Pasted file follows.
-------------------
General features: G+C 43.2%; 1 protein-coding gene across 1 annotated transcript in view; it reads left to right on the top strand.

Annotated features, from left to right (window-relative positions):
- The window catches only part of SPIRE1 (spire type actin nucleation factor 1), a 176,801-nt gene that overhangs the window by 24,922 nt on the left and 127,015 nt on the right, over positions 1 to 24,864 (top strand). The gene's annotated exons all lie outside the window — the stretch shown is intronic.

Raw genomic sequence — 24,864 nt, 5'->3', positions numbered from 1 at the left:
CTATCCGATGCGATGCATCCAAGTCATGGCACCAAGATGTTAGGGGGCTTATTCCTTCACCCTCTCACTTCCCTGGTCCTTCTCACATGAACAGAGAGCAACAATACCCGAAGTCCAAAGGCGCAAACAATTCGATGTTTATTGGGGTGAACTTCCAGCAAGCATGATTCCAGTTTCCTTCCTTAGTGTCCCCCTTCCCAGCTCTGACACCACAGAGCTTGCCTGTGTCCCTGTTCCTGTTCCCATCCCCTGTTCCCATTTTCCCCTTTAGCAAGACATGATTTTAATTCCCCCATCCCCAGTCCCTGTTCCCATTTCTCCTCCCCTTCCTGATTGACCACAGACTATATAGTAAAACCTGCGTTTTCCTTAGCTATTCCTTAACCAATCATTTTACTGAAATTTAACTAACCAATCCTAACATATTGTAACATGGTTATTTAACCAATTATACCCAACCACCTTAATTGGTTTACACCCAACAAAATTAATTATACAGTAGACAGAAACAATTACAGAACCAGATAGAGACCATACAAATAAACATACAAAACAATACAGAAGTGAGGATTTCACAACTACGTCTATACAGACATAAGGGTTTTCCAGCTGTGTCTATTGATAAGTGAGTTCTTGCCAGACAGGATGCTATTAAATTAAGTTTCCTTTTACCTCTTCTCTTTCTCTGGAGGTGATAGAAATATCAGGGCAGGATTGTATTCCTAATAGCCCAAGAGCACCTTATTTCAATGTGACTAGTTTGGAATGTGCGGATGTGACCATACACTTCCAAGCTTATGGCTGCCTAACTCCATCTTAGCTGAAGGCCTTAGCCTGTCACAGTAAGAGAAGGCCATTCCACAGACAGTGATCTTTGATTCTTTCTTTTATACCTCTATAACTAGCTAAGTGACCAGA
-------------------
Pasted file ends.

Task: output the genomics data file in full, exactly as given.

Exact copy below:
General features: G+C 43.2%; 1 protein-coding gene across 1 annotated transcript in view; it reads left to right on the top strand.

Annotated features, from left to right (window-relative positions):
- The window catches only part of SPIRE1 (spire type actin nucleation factor 1), a 176,801-nt gene that overhangs the window by 24,922 nt on the left and 127,015 nt on the right, over positions 1 to 24,864 (top strand). The gene's annotated exons all lie outside the window — the stretch shown is intronic.

Raw genomic sequence — 24,864 nt, 5'->3', positions numbered from 1 at the left:
CTATCCGATGCGATGCATCCAAGTCATGGCACCAAGATGTTAGGGGGCTTATTCCTTCACCCTCTCACTTCCCTGGTCCTTCTCACATGAACAGAGAGCAACAATACCCGAAGTCCAAAGGCGCAAACAATTCGATGTTTATTGGGGTGAACTTCCAGCAAGCATGATTCCAGTTTCCTTCCTTAGTGTCCCCCTTCCCAGCTCTGACACCACAGAGCTTGCCTGTGTCCCTGTTCCTGTTCCCATCCCCTGTTCCCATTTTCCCCTTTAGCAAGACATGATTTTAATTCCCCCATCCCCAGTCCCTGTTCCCATTTCTCCTCCCCTTCCTGATTGACCACAGACTATATAGTAAAACCTGCGTTTTCCTTAGCTATTCCTTAACCAATCATTTTACTGAAATTTAACTAACCAATCCTAACATATTGTAACATGGTTATTTAACCAATTATACCCAACCACCTTAATTGGTTTACACCCAACAAAATTAATTATACAGTAGACAGAAACAATTACAGAACCAGATAGAGACCATACAAATAAACATACAAAACAATACAGAAGTGAGGATTTCACAACTACGTCTATACAGACATAAGGGTTTTCCAGCTGTGTCTATTGATAAGTGAGTTCTTGCCAGACAGGATGCTATTAAATTAAGTTTCCTTTTACCTCTTCTCTTTCTCTGGAGGTGATAGAAATATCAGGGCAGGATTGTATTCCTAATAGCCCAAGAGCACCTTATTTCAATGTGACTAGTTTGGAATGTGCGGATGTGACCATACACTTCCAAGCTTATGGCTGCCTAACTCCATCTTAGCTGAAGGCCTTAGCCTGTCACAGTAAGAGAAGGCCATTCCACAGACAGTGATCTTTGATTCTTTCTTTTATACCTCTATAACTAGCTAAGTGACCAGA